hairstyle, someone will eventually compliment

you on your smile or a solo you sang.

Praising others makes you feel as good inside

as it does the other guy. Mark Twain once said,

"I can live for two months on a good compliment."

Dress up. Delve into your closet for your

2 snazziest and brightest clothes. Even if

you're not going anywhere, dress up anyway.

Try new combinations. There's something

about walking around in "Sunday clothes"

that warms your heart and makes you feel special

and good about yourself. Clothes, an old

saw says, make the man or woman.

6 LISTEN May 1983

3

Soak yourself. Take a long, soapy, soothing

bath. Submerge yourself in hot water

until the tensions melt away, or else scrub

those tensions off. At any rate, a hot soak

lightens the soul. Like Archimedes, you might

also discover some famous principle while in

the tub.

Go to church. Whether you're religious or

4 not isn't the point. Church music and the

serenity of the people there will help calm you

and help you find at least a measure of peace

within yourself.

Play upbeat music. Many times when peo­

5 ple feel bad about themselves or what's

happened to them, they tend to wallow in selfpity.

And one of the best wallowing grounds is

sad music. Avoid it when you're feeling down.

Instead, play music that uplifts you, like

"Zippity-do-dah" or "Sunshine on My Shoulders."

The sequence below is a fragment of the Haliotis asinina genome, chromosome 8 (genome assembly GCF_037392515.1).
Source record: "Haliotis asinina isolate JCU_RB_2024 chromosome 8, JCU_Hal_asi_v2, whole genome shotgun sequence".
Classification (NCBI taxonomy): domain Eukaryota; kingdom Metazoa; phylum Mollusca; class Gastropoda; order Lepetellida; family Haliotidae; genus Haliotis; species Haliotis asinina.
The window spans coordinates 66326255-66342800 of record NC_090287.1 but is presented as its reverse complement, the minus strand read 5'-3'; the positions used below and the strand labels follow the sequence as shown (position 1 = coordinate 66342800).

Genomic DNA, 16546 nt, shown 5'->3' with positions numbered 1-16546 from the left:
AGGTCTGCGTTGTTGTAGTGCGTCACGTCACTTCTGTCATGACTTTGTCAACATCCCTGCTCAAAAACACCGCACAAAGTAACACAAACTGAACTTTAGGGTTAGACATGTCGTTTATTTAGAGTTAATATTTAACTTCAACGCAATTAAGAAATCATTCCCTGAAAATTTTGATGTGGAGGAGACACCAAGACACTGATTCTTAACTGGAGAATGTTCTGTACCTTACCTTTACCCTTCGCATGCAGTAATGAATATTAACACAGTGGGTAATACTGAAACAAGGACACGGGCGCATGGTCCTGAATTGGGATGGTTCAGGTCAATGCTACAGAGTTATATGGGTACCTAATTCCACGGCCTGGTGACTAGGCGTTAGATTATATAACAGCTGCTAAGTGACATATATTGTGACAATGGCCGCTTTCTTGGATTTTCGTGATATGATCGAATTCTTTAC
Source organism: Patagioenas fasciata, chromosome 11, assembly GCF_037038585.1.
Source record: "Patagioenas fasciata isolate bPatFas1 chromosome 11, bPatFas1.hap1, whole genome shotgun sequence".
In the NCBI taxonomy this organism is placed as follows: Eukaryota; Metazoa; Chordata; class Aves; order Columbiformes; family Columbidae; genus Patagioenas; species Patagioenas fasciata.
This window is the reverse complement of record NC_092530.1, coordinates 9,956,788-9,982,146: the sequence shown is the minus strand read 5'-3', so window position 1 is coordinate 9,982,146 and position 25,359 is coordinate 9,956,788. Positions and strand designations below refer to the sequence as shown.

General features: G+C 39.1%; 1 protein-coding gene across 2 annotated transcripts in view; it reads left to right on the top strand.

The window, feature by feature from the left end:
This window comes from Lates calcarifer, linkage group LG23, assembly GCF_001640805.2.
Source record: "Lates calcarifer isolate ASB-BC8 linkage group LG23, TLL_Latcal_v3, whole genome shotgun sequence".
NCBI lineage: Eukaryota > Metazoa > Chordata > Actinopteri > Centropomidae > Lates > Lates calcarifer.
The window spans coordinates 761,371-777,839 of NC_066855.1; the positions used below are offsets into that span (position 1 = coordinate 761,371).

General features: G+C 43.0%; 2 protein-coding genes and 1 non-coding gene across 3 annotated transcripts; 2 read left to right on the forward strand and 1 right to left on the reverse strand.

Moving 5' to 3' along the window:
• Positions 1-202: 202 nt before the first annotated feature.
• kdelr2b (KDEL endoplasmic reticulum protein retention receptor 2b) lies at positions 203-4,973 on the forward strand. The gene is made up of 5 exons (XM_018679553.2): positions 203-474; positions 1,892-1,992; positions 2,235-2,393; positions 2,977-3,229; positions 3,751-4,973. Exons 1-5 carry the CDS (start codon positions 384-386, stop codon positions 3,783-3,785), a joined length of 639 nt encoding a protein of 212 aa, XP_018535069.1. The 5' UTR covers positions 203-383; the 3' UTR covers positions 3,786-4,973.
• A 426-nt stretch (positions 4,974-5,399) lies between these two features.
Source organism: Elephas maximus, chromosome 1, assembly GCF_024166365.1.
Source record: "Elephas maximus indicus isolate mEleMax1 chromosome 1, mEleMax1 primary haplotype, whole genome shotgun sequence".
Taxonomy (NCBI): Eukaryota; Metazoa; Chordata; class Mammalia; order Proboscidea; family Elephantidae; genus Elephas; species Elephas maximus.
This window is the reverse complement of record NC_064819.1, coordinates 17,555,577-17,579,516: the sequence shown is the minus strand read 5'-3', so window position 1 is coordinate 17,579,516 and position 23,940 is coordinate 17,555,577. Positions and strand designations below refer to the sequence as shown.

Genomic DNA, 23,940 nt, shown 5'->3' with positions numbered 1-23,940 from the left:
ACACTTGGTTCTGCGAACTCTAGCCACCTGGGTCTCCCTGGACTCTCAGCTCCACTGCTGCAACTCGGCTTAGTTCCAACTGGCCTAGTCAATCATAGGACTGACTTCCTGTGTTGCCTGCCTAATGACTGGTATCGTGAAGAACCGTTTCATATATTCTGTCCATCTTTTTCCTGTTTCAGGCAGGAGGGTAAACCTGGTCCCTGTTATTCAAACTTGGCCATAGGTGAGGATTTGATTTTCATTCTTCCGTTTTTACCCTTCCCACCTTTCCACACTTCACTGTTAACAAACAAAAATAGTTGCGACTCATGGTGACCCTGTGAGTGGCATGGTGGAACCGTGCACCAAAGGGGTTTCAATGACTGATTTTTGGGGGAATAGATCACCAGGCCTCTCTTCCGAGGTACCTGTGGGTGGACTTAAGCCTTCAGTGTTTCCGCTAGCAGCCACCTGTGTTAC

Exercise. Jogging is an especially strong

6 mode of exercise that will make you feel

good about yourself, not only because of the

feeling of accomplishment from running a mile

or two or trimming the body but also because

a sustained activity like that releases

epinephrine (also called adrenaline) which

gives a natural high. Other exercises—basketball,

football, calisthenics—or anything that

is relatively strenuous can be useful in helping

you feel better about yourself, because that's

when the adrenaline is released.


7

Play with a pet, A dog is best because it's

usually affectionate, but a cat can be a

close second. Have a pull or two at an old

sock, your dog on one end and you on the

other. Watch your cat chase a piece of string

or bat a ball around. The vivacity of a pet is

contagious and can help raise your spirits.

Buy a gift. Either for yourself or for some­

8 one else. But be sure you can afford it, or

your doldrums might end up worse than ever!

It needn't be a major gift; a book, a pen, or

even a card will exhibit your thoughtfulness

and help you feel better.

Do the best you possibly can. Choose a

9 school project or a personal one, like

decorating your room, then go to it. Take your

time and do the best job you possibly can. See

how much better you feel afterward, basking in

the glow of your own feelings of accomplishment.

"| A Clear up a misunderstanding. Go to a

-L \J friend—or enemy—and explain your